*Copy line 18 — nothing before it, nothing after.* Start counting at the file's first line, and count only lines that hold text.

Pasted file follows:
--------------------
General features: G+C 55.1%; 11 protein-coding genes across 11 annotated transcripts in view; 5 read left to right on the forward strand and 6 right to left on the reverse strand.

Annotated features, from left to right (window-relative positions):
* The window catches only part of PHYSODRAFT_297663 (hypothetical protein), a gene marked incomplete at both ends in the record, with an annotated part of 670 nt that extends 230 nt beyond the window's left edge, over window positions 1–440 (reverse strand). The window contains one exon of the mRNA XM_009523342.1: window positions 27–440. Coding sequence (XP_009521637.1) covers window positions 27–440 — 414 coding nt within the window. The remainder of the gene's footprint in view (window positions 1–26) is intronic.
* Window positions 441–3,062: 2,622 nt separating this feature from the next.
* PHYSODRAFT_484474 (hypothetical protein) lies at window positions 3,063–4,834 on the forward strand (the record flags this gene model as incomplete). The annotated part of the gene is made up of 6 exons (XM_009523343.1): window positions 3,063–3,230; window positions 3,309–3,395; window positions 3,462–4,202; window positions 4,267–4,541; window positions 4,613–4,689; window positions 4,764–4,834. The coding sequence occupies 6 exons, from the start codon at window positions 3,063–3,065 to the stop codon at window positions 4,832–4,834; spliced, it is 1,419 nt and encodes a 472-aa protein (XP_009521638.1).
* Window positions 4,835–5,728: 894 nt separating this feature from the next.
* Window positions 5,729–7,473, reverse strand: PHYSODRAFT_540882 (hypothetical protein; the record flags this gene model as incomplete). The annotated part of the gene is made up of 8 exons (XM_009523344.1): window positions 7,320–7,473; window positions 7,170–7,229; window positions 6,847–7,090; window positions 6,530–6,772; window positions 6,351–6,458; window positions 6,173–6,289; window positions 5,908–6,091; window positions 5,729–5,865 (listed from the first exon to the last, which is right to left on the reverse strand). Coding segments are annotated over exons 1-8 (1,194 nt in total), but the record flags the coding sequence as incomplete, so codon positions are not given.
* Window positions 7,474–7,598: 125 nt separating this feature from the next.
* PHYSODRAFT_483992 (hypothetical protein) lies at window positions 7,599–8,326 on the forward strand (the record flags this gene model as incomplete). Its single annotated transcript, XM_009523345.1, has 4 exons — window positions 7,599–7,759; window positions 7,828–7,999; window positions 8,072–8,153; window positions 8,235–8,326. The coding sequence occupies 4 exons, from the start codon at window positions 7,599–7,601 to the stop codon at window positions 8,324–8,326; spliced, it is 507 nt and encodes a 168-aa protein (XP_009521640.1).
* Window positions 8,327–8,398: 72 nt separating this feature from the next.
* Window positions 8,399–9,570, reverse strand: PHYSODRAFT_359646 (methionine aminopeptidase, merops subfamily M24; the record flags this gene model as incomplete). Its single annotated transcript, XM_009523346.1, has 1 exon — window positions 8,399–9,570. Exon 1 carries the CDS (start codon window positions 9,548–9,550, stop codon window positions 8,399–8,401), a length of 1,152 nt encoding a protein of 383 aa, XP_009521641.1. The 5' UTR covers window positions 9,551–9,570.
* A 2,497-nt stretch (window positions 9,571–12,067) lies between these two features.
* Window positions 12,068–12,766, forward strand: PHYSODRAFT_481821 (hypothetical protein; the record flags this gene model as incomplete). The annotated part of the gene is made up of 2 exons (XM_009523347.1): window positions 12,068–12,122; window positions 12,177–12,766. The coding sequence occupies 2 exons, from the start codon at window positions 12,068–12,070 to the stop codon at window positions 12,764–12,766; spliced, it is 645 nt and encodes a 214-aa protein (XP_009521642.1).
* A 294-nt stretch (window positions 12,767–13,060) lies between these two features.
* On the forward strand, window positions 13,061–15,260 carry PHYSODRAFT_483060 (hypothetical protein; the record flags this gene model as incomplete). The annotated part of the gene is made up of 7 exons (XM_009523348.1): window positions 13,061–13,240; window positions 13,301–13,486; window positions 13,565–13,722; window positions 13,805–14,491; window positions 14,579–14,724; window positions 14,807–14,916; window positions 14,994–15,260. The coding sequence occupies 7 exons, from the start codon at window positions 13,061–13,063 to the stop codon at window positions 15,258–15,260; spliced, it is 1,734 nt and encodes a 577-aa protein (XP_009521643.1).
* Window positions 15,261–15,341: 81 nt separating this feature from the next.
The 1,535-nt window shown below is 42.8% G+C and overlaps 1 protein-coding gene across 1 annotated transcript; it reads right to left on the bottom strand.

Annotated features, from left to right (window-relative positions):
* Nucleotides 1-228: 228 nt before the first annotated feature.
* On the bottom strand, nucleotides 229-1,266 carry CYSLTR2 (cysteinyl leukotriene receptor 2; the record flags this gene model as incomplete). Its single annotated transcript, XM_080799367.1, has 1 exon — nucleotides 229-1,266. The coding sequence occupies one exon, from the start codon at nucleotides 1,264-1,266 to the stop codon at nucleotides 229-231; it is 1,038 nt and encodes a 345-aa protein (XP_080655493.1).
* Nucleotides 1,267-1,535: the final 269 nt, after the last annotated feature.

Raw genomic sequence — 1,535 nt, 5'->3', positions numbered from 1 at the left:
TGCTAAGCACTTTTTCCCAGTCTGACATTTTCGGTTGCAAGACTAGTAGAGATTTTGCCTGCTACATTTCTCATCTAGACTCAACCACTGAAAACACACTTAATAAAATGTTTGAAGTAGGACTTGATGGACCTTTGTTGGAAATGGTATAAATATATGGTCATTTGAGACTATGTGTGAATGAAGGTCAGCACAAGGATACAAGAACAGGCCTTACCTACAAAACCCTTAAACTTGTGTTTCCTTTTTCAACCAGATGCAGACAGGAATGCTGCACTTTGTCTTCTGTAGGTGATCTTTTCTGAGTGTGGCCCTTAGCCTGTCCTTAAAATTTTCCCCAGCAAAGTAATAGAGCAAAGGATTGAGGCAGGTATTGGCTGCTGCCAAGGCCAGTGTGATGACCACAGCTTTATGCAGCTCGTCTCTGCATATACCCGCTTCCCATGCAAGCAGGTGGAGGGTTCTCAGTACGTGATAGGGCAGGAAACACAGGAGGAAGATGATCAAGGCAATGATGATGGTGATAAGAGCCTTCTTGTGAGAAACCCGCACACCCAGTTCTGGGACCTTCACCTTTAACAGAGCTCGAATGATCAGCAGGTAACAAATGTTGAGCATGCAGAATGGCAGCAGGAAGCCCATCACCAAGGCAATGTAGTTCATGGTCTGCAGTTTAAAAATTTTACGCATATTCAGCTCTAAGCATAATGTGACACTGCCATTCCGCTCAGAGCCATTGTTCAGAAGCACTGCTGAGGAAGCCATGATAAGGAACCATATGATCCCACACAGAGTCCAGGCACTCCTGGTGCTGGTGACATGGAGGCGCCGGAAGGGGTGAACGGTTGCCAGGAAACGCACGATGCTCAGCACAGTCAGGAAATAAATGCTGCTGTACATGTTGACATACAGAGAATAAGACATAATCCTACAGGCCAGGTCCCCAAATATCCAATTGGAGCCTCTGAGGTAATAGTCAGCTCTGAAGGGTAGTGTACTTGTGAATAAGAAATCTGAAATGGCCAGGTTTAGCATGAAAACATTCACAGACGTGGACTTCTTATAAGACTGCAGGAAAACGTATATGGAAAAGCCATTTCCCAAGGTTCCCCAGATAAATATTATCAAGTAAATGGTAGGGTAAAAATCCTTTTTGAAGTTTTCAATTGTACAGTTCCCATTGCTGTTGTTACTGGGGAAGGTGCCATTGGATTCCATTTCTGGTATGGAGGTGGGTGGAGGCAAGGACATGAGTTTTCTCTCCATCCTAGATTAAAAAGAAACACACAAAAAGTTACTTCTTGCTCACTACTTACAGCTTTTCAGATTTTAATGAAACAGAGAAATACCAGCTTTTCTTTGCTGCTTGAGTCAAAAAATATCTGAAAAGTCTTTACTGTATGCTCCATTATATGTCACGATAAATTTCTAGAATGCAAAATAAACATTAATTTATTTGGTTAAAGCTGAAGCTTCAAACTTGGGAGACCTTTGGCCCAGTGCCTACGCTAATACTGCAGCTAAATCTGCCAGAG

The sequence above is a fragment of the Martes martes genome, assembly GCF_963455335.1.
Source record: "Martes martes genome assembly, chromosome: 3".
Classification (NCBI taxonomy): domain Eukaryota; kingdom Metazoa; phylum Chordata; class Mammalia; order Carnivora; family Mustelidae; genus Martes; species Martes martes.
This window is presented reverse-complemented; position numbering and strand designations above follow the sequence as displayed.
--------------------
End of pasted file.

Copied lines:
Annotated features, from left to right (window-relative positions):